Please refer to FIG. 1, a mains phase detection apparatus of the present invention includes a zero-crossing detector 110, and an all-digital phase-locked loop constructed with a digital phase detector 111, a digital loop filter 112 and a digital controlled oscillator 113. Firstly, an analog signal obtained by sampling the mains is shaped by the zero-crossing detector (comparator) 110. Thus, the mains signal is converted from a sinusoidal wave with distortion to a square signal, which is sampled then by a clock signal to generate a 1 bit digital signal. The digital phase detector 111 of the phase-locked loop implement a phase comparison between an external input digital signal and an output signal of the digital controlled oscillator 113 (typically performed by a component with multiplication characteristics). The digital loop filter 112 implements low-pass filtering to generate an error control signal for adjusting the frequency of the output signal of the digital controlled oscillator 113, thus to make it have a zero phase difference with the input signal. Since the all-digital phase-locked loop has an accurate phase tracking functionality, a detection performance with an extremely high precision can be achieved by applying it in the mains phase detection.

In an embodiment of FIG. 1, the zero-crossing detector 110 may be implemented using a conventional technique. The internal architecture thereof is thus not further described herein. People skilled in the art may implement it utilizing a conventional technique or prior art according to the previous description.

Please refer to FIG. 6 while referring to FIG. 2. FIG. 2 is a block diagram of a preferred embodiment of the mains phase detection apparatus of the present invention. FIG. 6 is an illustrative diagram of waveforms at various points of the mains phase detection apparatus illustrated in FIG. 2. In the present embodiment, a zero-crossing detector 121 also shapes the analog signal obtained by sampling the mains, and converts the mains signal from a sinusoidal wave with distortion to a square signal, which is then sampled by a clock signal to generate a 1 bit 50 Hz digital signal a. The all-digital phase-locked loop includes a rising edge detector 122, an exclusive-OR (XOR) phase detector 123, a loop filter 124 and a phase accumulator 125 used as a digital controlled oscillator. The phase detector 123 perform phase detection upon the input signal a required to be tracked and an output signal b of the phase accumulator 125 (i.e., the digital controlled oscillator). Since the input signal a is a 1 bit digital signal and the output signal b of the phase accumulator 125 is also a square signal (can also be represented by a 1 bit signal), the multiplication operation required to be implemented by the phase detector 123 merely requires 1 bit multiplying 1-bit. Therefore, the phase detector herein may be simplified as an exclusive-OR gate. The rising edge detector 122 detects a rising edge of the output signal a, and therefore generates a detecting pulse signal d, which is used to control the operations of the loop filter 124 and the phase accumulator 125, the process of which will be described below.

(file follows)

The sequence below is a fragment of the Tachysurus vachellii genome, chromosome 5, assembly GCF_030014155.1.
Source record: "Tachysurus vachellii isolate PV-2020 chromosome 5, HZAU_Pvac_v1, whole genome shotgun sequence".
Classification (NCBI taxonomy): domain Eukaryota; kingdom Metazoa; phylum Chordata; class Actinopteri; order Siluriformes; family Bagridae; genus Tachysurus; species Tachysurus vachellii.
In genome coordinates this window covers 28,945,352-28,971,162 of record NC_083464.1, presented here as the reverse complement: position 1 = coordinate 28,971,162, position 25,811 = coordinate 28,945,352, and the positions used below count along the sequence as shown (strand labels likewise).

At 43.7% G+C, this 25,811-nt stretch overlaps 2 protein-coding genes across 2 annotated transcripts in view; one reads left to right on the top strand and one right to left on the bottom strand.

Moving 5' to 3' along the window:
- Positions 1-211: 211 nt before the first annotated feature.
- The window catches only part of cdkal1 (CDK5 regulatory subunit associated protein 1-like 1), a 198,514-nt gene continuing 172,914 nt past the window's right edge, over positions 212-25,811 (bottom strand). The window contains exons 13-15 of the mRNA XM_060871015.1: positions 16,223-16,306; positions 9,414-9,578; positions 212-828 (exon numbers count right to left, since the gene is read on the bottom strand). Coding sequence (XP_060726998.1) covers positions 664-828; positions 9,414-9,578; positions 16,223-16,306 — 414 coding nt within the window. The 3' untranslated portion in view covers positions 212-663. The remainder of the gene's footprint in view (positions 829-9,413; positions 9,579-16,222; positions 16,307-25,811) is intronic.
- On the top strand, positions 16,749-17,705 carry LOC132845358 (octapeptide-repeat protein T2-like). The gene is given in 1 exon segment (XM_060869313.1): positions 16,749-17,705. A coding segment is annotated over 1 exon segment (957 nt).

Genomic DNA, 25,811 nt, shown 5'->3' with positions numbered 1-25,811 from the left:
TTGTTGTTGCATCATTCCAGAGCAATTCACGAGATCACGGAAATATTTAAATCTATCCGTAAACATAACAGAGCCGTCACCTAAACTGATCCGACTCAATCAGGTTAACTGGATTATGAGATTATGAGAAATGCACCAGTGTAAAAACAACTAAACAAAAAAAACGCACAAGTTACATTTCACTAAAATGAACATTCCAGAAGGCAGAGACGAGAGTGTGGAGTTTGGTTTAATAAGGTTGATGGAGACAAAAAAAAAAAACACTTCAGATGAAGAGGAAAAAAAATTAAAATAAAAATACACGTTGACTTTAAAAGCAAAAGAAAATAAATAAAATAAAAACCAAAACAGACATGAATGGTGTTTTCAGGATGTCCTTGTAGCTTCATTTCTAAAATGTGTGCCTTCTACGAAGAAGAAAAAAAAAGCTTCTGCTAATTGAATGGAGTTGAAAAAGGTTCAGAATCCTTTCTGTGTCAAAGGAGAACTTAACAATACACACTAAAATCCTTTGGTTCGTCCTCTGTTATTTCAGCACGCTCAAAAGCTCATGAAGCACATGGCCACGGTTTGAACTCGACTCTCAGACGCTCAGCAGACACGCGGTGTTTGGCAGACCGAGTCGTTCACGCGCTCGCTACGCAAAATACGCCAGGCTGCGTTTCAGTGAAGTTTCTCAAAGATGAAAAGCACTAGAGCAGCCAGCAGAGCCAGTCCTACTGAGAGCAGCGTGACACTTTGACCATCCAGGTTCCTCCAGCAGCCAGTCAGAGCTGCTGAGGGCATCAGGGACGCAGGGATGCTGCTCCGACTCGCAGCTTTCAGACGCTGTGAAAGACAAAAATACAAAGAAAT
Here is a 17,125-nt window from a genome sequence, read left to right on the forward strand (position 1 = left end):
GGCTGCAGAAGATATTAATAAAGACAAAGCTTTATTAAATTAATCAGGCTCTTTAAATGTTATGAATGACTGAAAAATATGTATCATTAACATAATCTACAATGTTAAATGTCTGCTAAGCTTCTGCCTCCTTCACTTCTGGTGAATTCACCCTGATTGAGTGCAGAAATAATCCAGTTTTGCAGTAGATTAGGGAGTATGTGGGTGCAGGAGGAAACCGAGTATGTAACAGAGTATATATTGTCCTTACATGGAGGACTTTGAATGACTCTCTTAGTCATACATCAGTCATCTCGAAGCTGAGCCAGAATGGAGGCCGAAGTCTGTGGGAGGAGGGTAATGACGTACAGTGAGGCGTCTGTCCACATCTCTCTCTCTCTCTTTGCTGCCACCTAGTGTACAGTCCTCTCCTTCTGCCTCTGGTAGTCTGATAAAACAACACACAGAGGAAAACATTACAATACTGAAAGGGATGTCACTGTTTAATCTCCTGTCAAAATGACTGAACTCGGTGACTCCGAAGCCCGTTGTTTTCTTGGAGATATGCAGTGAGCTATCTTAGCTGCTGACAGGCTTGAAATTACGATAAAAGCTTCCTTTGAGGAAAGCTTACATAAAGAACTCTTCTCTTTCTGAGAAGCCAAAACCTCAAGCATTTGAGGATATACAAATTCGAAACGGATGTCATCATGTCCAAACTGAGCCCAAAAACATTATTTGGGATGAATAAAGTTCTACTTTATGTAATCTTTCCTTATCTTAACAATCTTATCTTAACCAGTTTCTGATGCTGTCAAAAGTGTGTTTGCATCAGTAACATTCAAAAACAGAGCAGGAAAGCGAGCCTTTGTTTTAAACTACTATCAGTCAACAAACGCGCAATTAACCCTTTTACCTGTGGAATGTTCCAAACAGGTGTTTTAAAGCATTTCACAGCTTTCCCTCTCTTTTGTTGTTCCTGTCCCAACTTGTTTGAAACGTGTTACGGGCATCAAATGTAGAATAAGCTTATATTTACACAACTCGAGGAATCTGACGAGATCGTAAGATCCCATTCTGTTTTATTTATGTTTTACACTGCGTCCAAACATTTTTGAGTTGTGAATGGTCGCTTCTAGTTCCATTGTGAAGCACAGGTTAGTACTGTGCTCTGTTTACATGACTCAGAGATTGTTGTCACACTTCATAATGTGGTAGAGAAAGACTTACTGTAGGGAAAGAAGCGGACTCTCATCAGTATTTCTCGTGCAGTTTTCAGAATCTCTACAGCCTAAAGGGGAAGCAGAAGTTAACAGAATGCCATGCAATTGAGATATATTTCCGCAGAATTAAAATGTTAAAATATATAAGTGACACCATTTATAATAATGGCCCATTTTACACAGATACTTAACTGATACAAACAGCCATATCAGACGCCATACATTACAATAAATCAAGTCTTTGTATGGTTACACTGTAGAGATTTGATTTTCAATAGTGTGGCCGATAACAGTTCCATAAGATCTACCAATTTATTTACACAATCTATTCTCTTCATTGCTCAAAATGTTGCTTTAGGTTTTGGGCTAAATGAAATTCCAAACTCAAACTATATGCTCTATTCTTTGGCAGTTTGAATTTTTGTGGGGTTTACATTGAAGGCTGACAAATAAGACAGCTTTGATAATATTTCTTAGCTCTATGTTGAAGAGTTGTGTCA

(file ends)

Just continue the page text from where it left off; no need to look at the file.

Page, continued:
Please refer to FIG. 7 while referring to FIG. 3. FIG. 3 is a block diagram of the loop filter 124 in FIG. 2, and FIG. 7 is an illustrative diagram of waveforms at various points of the loop filter illustrated in FIG. 3. The loop filter 124 is constructed with a first order loop, including an accumulator 130, a proportion regulator 131, an integrator 132, a first adder 133 and a second adder 134. An input terminal of the accumulator 130 is connected to an output terminal of the phase detector 123. The accumulator 130 is used to accumulatively account the output signal a of the phase detector 123, thus to perform the conversion from 1 bit data to data with a specific phase. The detailed accumulating process includes: at a rising edge of the output signal a of the zero-crossing detector 121, the accumulator 130 receives a detecting pulse of the rising edge detector 122 and thus is assigned an initial value (i.e., reset, the reset value is zero); the accumulator 130 then accumulates an output signal c of the phase detector 123 between two rising edges of the signal a (i.e., two detecting pulses of the rising edge detector 122), and the output signal thereof is e0. Input terminals of the proportion regulator 131 and the integrator 132 are both connected to an output terminal of the accumulator 130, wherein the proportion regulator 131 is used to weight the output signal e0 of the accumulator 130, and the integrator 132 accumulates the output signal e0 of the accumulator 130 and outputs a signal e1. The detailed accumulating process includes: at a rising edge of the output signal a, the integrator 132 receives the detecting pulse from the rising edge detector 122 and perform accumulation upon the pulse. FIG. 4 illustrates a block diagram of an embodiment of the integrator 132. The integrator 132 consists of a 19-bit adder 141 and a 19-bit delay unit 142. An input of the adder 141 is the output signal e0 of the accumulator 130, and another input is an output of the delay unit 142. At a rising edge of the output signal a, an output of the adder 141 is stored by the delay unit 142. The outputs of the integrator 132 and the proportion regulator 131 are performed an addition operation at the first adder. An operation result e2 thereof and an initial frequency word are then input into the second adder 134. An output signal e of the second adder 134 is an output of the loop filter 124.